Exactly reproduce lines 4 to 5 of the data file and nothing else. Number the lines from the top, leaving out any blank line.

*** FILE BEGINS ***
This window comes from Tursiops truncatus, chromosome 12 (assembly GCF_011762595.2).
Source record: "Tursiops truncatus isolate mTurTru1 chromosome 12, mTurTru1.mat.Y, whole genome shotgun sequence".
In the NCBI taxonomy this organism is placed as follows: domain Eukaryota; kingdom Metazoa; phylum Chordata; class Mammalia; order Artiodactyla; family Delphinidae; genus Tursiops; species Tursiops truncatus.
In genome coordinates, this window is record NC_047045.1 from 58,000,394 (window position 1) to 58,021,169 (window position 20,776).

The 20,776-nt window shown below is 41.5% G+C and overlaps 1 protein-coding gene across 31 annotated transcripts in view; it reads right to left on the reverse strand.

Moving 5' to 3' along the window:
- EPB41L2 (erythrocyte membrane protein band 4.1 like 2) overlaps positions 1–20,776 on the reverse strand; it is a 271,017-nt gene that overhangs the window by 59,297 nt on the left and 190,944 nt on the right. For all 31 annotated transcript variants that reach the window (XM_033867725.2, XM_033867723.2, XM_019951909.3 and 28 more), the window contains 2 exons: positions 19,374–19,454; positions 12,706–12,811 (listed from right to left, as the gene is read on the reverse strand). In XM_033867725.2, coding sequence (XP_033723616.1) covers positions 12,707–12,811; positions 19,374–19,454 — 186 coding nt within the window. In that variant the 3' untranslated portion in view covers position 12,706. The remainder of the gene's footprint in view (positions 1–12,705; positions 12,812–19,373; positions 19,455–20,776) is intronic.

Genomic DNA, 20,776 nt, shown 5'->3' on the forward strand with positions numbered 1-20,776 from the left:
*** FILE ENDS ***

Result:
In genome coordinates, this window is record NC_047045.1 from 58,000,394 (window position 1) to 58,021,169 (window position 20,776).

The 20,776-nt window shown below is 41.5% G+C and overlaps 1 protein-coding gene across 31 annotated transcripts in view; it reads right to left on the reverse strand.